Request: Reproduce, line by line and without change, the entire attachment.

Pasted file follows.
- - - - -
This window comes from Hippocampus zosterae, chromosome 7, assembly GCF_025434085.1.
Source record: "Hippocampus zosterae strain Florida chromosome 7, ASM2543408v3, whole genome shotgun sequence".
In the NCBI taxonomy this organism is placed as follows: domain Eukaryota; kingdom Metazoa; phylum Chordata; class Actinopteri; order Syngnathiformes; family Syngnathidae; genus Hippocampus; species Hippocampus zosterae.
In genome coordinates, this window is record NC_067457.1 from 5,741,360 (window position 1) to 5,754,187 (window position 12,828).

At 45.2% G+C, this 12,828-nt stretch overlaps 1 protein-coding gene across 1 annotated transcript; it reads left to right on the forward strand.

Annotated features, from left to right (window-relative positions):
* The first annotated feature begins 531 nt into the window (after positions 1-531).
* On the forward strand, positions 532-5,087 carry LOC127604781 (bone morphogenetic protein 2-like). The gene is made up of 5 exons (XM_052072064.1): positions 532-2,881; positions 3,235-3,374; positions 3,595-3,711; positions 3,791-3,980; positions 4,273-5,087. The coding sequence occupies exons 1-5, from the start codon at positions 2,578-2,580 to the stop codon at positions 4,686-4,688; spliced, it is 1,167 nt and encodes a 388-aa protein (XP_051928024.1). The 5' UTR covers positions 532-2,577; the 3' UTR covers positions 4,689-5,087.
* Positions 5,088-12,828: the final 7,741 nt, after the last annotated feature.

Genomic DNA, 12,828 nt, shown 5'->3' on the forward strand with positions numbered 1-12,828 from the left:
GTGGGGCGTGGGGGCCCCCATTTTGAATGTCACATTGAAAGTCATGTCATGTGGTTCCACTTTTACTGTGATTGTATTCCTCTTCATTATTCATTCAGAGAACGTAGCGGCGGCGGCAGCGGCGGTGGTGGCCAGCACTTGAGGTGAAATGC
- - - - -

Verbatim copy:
This window comes from Hippocampus zosterae, chromosome 7, assembly GCF_025434085.1.
Source record: "Hippocampus zosterae strain Florida chromosome 7, ASM2543408v3, whole genome shotgun sequence".
In the NCBI taxonomy this organism is placed as follows: domain Eukaryota; kingdom Metazoa; phylum Chordata; class Actinopteri; order Syngnathiformes; family Syngnathidae; genus Hippocampus; species Hippocampus zosterae.
In genome coordinates, this window is record NC_067457.1 from 5,741,360 (window position 1) to 5,754,187 (window position 12,828).

At 45.2% G+C, this 12,828-nt stretch overlaps 1 protein-coding gene across 1 annotated transcript; it reads left to right on the forward strand.

Annotated features, from left to right (window-relative positions):
* The first annotated feature begins 531 nt into the window (after positions 1-531).
* On the forward strand, positions 532-5,087 carry LOC127604781 (bone morphogenetic protein 2-like). The gene is made up of 5 exons (XM_052072064.1): positions 532-2,881; positions 3,235-3,374; positions 3,595-3,711; positions 3,791-3,980; positions 4,273-5,087. The coding sequence occupies exons 1-5, from the start codon at positions 2,578-2,580 to the stop codon at positions 4,686-4,688; spliced, it is 1,167 nt and encodes a 388-aa protein (XP_051928024.1). The 5' UTR covers positions 532-2,577; the 3' UTR covers positions 4,689-5,087.
* Positions 5,088-12,828: the final 7,741 nt, after the last annotated feature.

Genomic DNA, 12,828 nt, shown 5'->3' on the forward strand with positions numbered 1-12,828 from the left:
GTGGGGCGTGGGGGCCCCCATTTTGAATGTCACATTGAAAGTCATGTCATGTGGTTCCACTTTTACTGTGATTGTATTCCTCTTCATTATTCATTCAGAGAACGTAGCGGCGGCGGCAGCGGCGGTGGTGGCCAGCACTTGAGGTGAAATGC